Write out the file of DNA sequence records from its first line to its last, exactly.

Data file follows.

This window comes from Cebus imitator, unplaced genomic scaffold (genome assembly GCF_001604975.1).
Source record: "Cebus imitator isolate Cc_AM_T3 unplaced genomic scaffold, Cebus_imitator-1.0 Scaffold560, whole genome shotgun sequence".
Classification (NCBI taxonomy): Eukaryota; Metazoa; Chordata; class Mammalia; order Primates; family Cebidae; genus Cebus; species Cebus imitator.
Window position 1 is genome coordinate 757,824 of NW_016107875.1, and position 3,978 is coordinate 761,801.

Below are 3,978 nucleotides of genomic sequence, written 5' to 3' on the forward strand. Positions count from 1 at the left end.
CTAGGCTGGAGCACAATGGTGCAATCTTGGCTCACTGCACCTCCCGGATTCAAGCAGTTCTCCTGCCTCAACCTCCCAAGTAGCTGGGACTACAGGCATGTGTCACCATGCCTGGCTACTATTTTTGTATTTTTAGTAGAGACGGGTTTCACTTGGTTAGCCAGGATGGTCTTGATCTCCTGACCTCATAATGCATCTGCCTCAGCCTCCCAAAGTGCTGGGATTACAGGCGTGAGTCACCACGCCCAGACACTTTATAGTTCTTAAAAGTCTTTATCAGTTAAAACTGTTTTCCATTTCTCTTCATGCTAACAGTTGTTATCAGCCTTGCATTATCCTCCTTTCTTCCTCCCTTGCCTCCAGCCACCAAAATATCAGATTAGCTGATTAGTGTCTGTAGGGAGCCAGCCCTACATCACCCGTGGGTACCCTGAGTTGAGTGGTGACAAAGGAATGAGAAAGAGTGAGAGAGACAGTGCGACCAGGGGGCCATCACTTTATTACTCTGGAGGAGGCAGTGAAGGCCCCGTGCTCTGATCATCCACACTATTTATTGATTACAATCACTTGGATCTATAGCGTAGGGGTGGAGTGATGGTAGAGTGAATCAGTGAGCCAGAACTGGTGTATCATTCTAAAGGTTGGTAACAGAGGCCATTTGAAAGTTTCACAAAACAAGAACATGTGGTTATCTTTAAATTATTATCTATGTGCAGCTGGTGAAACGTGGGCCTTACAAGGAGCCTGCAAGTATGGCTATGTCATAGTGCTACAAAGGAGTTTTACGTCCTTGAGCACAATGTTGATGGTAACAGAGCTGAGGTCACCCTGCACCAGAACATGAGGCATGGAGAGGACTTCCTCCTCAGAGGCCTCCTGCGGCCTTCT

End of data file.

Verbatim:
This window comes from Cebus imitator, unplaced genomic scaffold (genome assembly GCF_001604975.1).
Source record: "Cebus imitator isolate Cc_AM_T3 unplaced genomic scaffold, Cebus_imitator-1.0 Scaffold560, whole genome shotgun sequence".
Classification (NCBI taxonomy): Eukaryota; Metazoa; Chordata; class Mammalia; order Primates; family Cebidae; genus Cebus; species Cebus imitator.
Window position 1 is genome coordinate 757,824 of NW_016107875.1, and position 3,978 is coordinate 761,801.

Below are 3,978 nucleotides of genomic sequence, written 5' to 3' on the forward strand. Positions count from 1 at the left end.
CTAGGCTGGAGCACAATGGTGCAATCTTGGCTCACTGCACCTCCCGGATTCAAGCAGTTCTCCTGCCTCAACCTCCCAAGTAGCTGGGACTACAGGCATGTGTCACCATGCCTGGCTACTATTTTTGTATTTTTAGTAGAGACGGGTTTCACTTGGTTAGCCAGGATGGTCTTGATCTCCTGACCTCATAATGCATCTGCCTCAGCCTCCCAAAGTGCTGGGATTACAGGCGTGAGTCACCACGCCCAGACACTTTATAGTTCTTAAAAGTCTTTATCAGTTAAAACTGTTTTCCATTTCTCTTCATGCTAACAGTTGTTATCAGCCTTGCATTATCCTCCTTTCTTCCTCCCTTGCCTCCAGCCACCAAAATATCAGATTAGCTGATTAGTGTCTGTAGGGAGCCAGCCCTACATCACCCGTGGGTACCCTGAGTTGAGTGGTGACAAAGGAATGAGAAAGAGTGAGAGAGACAGTGCGACCAGGGGGCCATCACTTTATTACTCTGGAGGAGGCAGTGAAGGCCCCGTGCTCTGATCATCCACACTATTTATTGATTACAATCACTTGGATCTATAGCGTAGGGGTGGAGTGATGGTAGAGTGAATCAGTGAGCCAGAACTGGTGTATCATTCTAAAGGTTGGTAACAGAGGCCATTTGAAAGTTTCACAAAACAAGAACATGTGGTTATCTTTAAATTATTATCTATGTGCAGCTGGTGAAACGTGGGCCTTACAAGGAGCCTGCAAGTATGGCTATGTCATAGTGCTACAAAGGAGTTTTACGTCCTTGAGCACAATGTTGATGGTAACAGAGCTGAGGTCACCCTGCACCAGAACATGAGGCATGGAGAGGACTTCCTCCTCAGAGGCCTCCTGCGGCCTTCT